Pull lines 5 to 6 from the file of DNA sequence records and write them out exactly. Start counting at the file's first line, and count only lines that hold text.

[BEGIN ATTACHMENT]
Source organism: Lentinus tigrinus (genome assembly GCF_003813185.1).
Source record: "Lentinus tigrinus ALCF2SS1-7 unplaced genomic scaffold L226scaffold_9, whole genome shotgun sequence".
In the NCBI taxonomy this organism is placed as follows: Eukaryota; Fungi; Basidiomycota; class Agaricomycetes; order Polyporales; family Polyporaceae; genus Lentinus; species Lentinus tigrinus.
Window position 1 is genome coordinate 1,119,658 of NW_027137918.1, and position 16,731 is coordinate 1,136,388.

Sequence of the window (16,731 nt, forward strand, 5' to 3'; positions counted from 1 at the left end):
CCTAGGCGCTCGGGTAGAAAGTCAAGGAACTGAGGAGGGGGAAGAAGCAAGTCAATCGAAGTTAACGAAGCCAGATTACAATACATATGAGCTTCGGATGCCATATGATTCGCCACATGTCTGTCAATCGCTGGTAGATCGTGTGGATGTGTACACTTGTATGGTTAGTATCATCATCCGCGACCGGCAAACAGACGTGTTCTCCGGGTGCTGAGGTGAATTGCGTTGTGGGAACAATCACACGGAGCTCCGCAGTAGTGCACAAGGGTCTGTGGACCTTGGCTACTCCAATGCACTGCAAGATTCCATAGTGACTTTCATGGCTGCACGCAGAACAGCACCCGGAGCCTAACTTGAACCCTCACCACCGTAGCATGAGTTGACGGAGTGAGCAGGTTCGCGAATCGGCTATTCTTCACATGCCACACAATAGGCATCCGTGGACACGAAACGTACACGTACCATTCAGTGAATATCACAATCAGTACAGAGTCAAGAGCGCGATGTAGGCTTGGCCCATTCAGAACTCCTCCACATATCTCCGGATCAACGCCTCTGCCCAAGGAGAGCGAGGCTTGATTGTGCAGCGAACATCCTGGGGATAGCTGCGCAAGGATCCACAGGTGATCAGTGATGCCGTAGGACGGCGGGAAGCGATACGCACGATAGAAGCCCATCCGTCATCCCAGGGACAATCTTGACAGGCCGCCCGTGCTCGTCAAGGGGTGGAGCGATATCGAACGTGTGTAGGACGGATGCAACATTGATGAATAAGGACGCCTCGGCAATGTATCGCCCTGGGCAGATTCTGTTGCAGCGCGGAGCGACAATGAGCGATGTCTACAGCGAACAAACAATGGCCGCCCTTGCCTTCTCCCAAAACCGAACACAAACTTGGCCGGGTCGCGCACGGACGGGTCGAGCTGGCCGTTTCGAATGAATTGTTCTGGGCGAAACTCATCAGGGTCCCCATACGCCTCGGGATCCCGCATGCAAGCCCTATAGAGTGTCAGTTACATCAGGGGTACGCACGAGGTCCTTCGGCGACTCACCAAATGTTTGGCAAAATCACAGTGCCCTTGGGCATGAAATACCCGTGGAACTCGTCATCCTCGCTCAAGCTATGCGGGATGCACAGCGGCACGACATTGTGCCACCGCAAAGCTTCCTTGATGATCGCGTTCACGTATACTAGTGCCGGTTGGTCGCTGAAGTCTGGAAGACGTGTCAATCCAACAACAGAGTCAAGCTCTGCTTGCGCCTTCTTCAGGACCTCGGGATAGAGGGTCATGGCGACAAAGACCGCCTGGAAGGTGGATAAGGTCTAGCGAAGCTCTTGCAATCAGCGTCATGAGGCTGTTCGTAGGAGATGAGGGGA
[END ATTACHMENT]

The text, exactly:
Sequence of the window (16,731 nt, forward strand, 5' to 3'; positions counted from 1 at the left end):
CCTAGGCGCTCGGGTAGAAAGTCAAGGAACTGAGGAGGGGGAAGAAGCAAGTCAATCGAAGTTAACGAAGCCAGATTACAATACATATGAGCTTCGGATGCCATATGATTCGCCACATGTCTGTCAATCGCTGGTAGATCGTGTGGATGTGTACACTTGTATGGTTAGTATCATCATCCGCGACCGGCAAACAGACGTGTTCTCCGGGTGCTGAGGTGAATTGCGTTGTGGGAACAATCACACGGAGCTCCGCAGTAGTGCACAAGGGTCTGTGGACCTTGGCTACTCCAATGCACTGCAAGATTCCATAGTGACTTTCATGGCTGCACGCAGAACAGCACCCGGAGCCTAACTTGAACCCTCACCACCGTAGCATGAGTTGACGGAGTGAGCAGGTTCGCGAATCGGCTATTCTTCACATGCCACACAATAGGCATCCGTGGACACGAAACGTACACGTACCATTCAGTGAATATCACAATCAGTACAGAGTCAAGAGCGCGATGTAGGCTTGGCCCATTCAGAACTCCTCCACATATCTCCGGATCAACGCCTCTGCCCAAGGAGAGCGAGGCTTGATTGTGCAGCGAACATCCTGGGGATAGCTGCGCAAGGATCCACAGGTGATCAGTGATGCCGTAGGACGGCGGGAAGCGATACGCACGATAGAAGCCCATCCGTCATCCCAGGGACAATCTTGACAGGCCGCCCGTGCTCGTCAAGGGGTGGAGCGATATCGAACGTGTGTAGGACGGATGCAACATTGATGAATAAGGACGCCTCGGCAATGTATCGCCCTGGGCAGATTCTGTTGCAGCGCGGAGCGACAATGAGCGATGTCTACAGCGAACAAACAATGGCCGCCCTTGCCTTCTCCCAAAACCGAACACAAACTTGGCCGGGTCGCGCACGGACGGGTCGAGCTGGCCGTTTCGAATGAATTGTTCTGGGCGAAACTCATCAGGGTCCCCATACGCCTCGGGATCCCGCATGCAAGCCCTATAGAGTGTCAGTTACATCAGGGGTACGCACGAGGTCCTTCGGCGACTCACCAAATGTTTGGCAAAATCACAGTGCCCTTGGGCATGAAATACCCGTGGAACTCGTCATCCTCGCTCAAGCTATGCGGGATGCACAGCGGCACGACATTGTGCCACCGCAAAGCTTCCTTGATGATCGCGTTCACGTATACTAGTGCCGGTTGGTCGCTGAAGTCTGGAAGACGTGTCAATCCAACAACAGAGTCAAGCTCTGCTTGCGCCTTCTTCAGGACCTCGGGATAGAGGGTCATGGCGACAAAGACCGCCTGGAAGGTGGATAAGGTCTAGCGAAGCTCTTGCAATCAGCGTCATGAGGCTGTTCGTAGGAGATGAGGGGA